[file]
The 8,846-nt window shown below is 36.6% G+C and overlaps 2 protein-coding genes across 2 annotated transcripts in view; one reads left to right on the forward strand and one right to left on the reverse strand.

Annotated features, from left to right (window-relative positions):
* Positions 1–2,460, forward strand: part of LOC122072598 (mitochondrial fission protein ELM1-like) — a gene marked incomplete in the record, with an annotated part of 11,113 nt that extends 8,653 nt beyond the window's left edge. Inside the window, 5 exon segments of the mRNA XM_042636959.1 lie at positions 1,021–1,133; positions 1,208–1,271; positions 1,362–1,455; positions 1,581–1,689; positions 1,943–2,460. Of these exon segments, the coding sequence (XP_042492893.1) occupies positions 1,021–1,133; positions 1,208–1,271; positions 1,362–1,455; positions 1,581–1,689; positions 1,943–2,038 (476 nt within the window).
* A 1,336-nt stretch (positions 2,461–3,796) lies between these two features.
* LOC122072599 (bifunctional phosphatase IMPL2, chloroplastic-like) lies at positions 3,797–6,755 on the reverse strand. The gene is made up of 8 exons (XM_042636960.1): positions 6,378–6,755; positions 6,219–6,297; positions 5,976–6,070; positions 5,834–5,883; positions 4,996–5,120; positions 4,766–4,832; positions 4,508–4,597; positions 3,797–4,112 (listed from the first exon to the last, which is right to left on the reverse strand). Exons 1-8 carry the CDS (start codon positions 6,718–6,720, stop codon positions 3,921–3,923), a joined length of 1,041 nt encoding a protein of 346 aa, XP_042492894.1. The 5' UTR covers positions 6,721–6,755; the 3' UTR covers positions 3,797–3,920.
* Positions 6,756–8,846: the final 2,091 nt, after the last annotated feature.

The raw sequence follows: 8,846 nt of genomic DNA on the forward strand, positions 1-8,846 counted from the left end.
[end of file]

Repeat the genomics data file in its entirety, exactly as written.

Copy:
The 8,846-nt window shown below is 36.6% G+C and overlaps 2 protein-coding genes across 2 annotated transcripts in view; one reads left to right on the forward strand and one right to left on the reverse strand.

Annotated features, from left to right (window-relative positions):
* Positions 1–2,460, forward strand: part of LOC122072598 (mitochondrial fission protein ELM1-like) — a gene marked incomplete in the record, with an annotated part of 11,113 nt that extends 8,653 nt beyond the window's left edge. Inside the window, 5 exon segments of the mRNA XM_042636959.1 lie at positions 1,021–1,133; positions 1,208–1,271; positions 1,362–1,455; positions 1,581–1,689; positions 1,943–2,460. Of these exon segments, the coding sequence (XP_042492893.1) occupies positions 1,021–1,133; positions 1,208–1,271; positions 1,362–1,455; positions 1,581–1,689; positions 1,943–2,038 (476 nt within the window).
* A 1,336-nt stretch (positions 2,461–3,796) lies between these two features.
* LOC122072599 (bifunctional phosphatase IMPL2, chloroplastic-like) lies at positions 3,797–6,755 on the reverse strand. The gene is made up of 8 exons (XM_042636960.1): positions 6,378–6,755; positions 6,219–6,297; positions 5,976–6,070; positions 5,834–5,883; positions 4,996–5,120; positions 4,766–4,832; positions 4,508–4,597; positions 3,797–4,112 (listed from the first exon to the last, which is right to left on the reverse strand). Exons 1-8 carry the CDS (start codon positions 6,718–6,720, stop codon positions 3,921–3,923), a joined length of 1,041 nt encoding a protein of 346 aa, XP_042492894.1. The 5' UTR covers positions 6,721–6,755; the 3' UTR covers positions 3,797–3,920.
* Positions 6,756–8,846: the final 2,091 nt, after the last annotated feature.

The raw sequence follows: 8,846 nt of genomic DNA on the forward strand, positions 1-8,846 counted from the left end.